Why Freelancing is the Future of Work

I’m a big fan of the Freelance Economy. Like many other working professionals, I rely on my Uber and Lyft drivers to help me navigate around the city. Furthermore, I’ve used freelancers for various tasks over the years and have found it really useful for all of my blogging endeavors.

Having talked to various drivers, graphic designers, digital marketing consultants, and content editors I can see the positives and negatives of the freelance lifestyle. Clearly others do too, as the Freelancers Union estimates there are as many as 53 Million Americans who are freelancers. While I think we’re still in the early innings of the Freelance Economy revolution, I’m bullish on the future, and it looks like I’m not the only one.

Last week, PWC, the global professional services firm with over 150,000 workers, launched Talent Exchange – A platform filled with freelance work opportunities on various tasks and projects within PWC. To date, there are 2,500 freelancers on the platform, a number that you can expect to grow. PWC started that platform as a means to identify top talent to match with specific projects that need to get done. Furthermore, PWC, like many other consulting firms, already has many flexible work arrangements in place for many of its workers. It has the tools, technologies and processes to work virtually and collaborate – so if it’s already doing this for it’s full-time workers, there’s really no reason why it can’t extend that to contractors and freelancers.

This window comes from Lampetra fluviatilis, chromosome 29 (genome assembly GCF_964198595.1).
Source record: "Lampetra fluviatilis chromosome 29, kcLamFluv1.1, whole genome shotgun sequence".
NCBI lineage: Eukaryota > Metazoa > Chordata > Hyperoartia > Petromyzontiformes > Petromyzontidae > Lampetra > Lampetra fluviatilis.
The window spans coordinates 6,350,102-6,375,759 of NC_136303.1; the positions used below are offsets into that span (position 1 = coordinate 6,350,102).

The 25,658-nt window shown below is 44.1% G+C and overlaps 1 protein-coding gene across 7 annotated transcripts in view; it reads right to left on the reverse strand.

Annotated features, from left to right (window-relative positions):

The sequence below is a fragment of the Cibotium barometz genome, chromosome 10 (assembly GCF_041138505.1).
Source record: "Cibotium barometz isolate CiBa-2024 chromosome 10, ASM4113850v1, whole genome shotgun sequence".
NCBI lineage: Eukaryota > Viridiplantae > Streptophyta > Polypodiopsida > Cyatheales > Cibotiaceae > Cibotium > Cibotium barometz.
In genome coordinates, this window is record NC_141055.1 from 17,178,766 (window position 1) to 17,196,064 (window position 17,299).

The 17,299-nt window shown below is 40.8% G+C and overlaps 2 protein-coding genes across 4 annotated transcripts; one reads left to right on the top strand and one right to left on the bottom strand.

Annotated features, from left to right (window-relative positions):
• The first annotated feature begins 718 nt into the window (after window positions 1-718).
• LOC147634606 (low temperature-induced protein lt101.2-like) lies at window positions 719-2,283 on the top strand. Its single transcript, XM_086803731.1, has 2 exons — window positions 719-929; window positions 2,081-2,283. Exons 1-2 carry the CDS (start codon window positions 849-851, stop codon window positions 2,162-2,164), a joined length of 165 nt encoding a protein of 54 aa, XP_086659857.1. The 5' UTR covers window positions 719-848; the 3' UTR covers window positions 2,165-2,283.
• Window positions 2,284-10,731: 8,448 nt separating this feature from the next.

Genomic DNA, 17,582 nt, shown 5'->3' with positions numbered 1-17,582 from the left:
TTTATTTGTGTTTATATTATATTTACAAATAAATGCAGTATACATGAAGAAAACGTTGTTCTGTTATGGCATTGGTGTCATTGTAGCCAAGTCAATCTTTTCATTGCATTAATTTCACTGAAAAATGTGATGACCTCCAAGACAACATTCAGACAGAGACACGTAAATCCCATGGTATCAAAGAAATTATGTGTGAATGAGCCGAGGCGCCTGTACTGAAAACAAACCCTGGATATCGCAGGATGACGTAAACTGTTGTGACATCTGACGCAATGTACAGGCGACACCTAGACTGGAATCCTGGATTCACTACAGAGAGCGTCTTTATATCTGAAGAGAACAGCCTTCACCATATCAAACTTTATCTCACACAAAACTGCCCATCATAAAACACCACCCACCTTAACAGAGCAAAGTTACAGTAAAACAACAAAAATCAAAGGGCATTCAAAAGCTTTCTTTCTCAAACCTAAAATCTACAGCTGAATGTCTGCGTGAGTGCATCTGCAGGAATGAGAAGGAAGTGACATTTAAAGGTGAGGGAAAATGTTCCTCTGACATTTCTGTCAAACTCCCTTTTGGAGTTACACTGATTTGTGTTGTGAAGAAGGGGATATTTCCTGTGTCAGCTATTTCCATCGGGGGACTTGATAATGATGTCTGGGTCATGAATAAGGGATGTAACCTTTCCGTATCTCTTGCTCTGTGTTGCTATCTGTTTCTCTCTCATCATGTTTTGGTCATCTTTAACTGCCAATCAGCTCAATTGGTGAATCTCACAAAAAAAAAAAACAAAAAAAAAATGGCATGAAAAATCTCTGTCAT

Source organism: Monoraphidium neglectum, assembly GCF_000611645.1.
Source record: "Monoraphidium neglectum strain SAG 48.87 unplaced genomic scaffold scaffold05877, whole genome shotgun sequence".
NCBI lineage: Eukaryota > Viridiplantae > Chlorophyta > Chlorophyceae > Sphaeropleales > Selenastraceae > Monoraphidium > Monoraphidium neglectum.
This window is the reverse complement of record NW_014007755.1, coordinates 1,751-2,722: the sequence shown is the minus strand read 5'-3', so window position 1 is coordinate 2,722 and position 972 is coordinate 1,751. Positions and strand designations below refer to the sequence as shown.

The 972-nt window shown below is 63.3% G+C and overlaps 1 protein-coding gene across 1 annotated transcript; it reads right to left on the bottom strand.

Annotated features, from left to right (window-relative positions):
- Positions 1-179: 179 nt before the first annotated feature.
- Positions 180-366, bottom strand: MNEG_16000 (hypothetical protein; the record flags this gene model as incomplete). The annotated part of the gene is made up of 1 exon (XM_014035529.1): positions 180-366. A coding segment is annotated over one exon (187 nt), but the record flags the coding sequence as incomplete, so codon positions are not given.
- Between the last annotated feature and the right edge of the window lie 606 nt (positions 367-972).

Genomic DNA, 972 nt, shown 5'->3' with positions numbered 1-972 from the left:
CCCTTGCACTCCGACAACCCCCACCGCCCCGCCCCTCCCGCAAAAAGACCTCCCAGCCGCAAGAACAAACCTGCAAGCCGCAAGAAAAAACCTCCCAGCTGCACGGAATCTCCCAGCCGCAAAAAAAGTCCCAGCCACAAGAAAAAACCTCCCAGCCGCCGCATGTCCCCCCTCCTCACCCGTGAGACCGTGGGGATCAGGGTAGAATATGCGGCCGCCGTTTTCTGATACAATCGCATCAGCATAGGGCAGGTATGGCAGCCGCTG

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Talent Marketplaces are a new hot market, but certainly not unique –  HourlyNerd has been around for a few years and UpWork (formerly Odesk+eLance) has paired millions of businesses and freelancers over the past few years, and is now looking to do the same for large enterprises. What’s different here is that for the first time a large organization has finally understood that there is significantly more smart and talented workers that exist outside the walls of it’s organization and it is trying to find a way to tap into that talent. Furthermore, this is also an acknowledgement that some people would prefer to be a “free agent” and not be affiliated with one company instead of the traditional method of salaried employment.

The HourlyNerd Leadership Team

The HourlyNerd Leadership Team

So, how might this work, and who might be interested in something like this? Here are a few scenarios: